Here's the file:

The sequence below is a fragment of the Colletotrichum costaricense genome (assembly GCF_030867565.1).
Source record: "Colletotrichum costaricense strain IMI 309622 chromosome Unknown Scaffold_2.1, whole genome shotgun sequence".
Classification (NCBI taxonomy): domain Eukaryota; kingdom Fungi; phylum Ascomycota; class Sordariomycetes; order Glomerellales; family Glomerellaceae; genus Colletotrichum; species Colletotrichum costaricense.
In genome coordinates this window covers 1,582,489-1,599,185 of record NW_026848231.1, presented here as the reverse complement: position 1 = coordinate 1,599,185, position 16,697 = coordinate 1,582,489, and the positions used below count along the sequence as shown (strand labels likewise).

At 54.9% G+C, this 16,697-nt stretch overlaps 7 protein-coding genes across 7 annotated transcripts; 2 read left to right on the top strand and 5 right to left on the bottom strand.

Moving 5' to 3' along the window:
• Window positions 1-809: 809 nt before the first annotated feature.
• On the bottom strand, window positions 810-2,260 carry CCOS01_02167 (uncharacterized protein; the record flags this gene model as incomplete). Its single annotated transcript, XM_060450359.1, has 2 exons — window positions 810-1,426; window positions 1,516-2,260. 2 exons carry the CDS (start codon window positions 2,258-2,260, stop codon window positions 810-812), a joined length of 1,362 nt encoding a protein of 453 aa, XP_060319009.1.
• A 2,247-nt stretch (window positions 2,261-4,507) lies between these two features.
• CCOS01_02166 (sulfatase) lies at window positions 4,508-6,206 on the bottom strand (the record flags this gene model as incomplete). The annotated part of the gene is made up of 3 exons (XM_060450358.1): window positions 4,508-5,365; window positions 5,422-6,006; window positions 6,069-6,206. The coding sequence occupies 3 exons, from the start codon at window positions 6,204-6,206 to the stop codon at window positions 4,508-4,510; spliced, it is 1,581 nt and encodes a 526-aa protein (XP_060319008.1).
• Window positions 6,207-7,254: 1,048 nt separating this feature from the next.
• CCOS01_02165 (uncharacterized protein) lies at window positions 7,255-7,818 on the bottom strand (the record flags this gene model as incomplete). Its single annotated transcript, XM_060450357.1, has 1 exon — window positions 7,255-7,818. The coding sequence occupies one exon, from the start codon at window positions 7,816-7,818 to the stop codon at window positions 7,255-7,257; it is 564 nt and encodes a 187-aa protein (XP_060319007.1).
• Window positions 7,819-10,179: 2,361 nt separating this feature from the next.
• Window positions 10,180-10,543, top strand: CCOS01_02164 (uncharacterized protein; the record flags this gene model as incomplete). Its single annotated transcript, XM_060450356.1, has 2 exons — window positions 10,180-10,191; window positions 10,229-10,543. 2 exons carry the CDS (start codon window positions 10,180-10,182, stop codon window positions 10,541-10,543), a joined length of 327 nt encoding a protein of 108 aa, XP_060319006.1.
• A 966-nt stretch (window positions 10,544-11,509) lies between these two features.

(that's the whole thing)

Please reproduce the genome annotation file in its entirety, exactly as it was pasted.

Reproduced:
The sequence below is a fragment of the Colletotrichum costaricense genome (assembly GCF_030867565.1).
Source record: "Colletotrichum costaricense strain IMI 309622 chromosome Unknown Scaffold_2.1, whole genome shotgun sequence".
Classification (NCBI taxonomy): domain Eukaryota; kingdom Fungi; phylum Ascomycota; class Sordariomycetes; order Glomerellales; family Glomerellaceae; genus Colletotrichum; species Colletotrichum costaricense.
In genome coordinates this window covers 1,582,489-1,599,185 of record NW_026848231.1, presented here as the reverse complement: position 1 = coordinate 1,599,185, position 16,697 = coordinate 1,582,489, and the positions used below count along the sequence as shown (strand labels likewise).

At 54.9% G+C, this 16,697-nt stretch overlaps 7 protein-coding genes across 7 annotated transcripts; 2 read left to right on the top strand and 5 right to left on the bottom strand.

Moving 5' to 3' along the window:
• Window positions 1-809: 809 nt before the first annotated feature.
• On the bottom strand, window positions 810-2,260 carry CCOS01_02167 (uncharacterized protein; the record flags this gene model as incomplete). Its single annotated transcript, XM_060450359.1, has 2 exons — window positions 810-1,426; window positions 1,516-2,260. 2 exons carry the CDS (start codon window positions 2,258-2,260, stop codon window positions 810-812), a joined length of 1,362 nt encoding a protein of 453 aa, XP_060319009.1.
• A 2,247-nt stretch (window positions 2,261-4,507) lies between these two features.
• CCOS01_02166 (sulfatase) lies at window positions 4,508-6,206 on the bottom strand (the record flags this gene model as incomplete). The annotated part of the gene is made up of 3 exons (XM_060450358.1): window positions 4,508-5,365; window positions 5,422-6,006; window positions 6,069-6,206. The coding sequence occupies 3 exons, from the start codon at window positions 6,204-6,206 to the stop codon at window positions 4,508-4,510; spliced, it is 1,581 nt and encodes a 526-aa protein (XP_060319008.1).
• Window positions 6,207-7,254: 1,048 nt separating this feature from the next.
• CCOS01_02165 (uncharacterized protein) lies at window positions 7,255-7,818 on the bottom strand (the record flags this gene model as incomplete). Its single annotated transcript, XM_060450357.1, has 1 exon — window positions 7,255-7,818. The coding sequence occupies one exon, from the start codon at window positions 7,816-7,818 to the stop codon at window positions 7,255-7,257; it is 564 nt and encodes a 187-aa protein (XP_060319007.1).
• Window positions 7,819-10,179: 2,361 nt separating this feature from the next.
• Window positions 10,180-10,543, top strand: CCOS01_02164 (uncharacterized protein; the record flags this gene model as incomplete). Its single annotated transcript, XM_060450356.1, has 2 exons — window positions 10,180-10,191; window positions 10,229-10,543. 2 exons carry the CDS (start codon window positions 10,180-10,182, stop codon window positions 10,541-10,543), a joined length of 327 nt encoding a protein of 108 aa, XP_060319006.1.
• A 966-nt stretch (window positions 10,544-11,509) lies between these two features.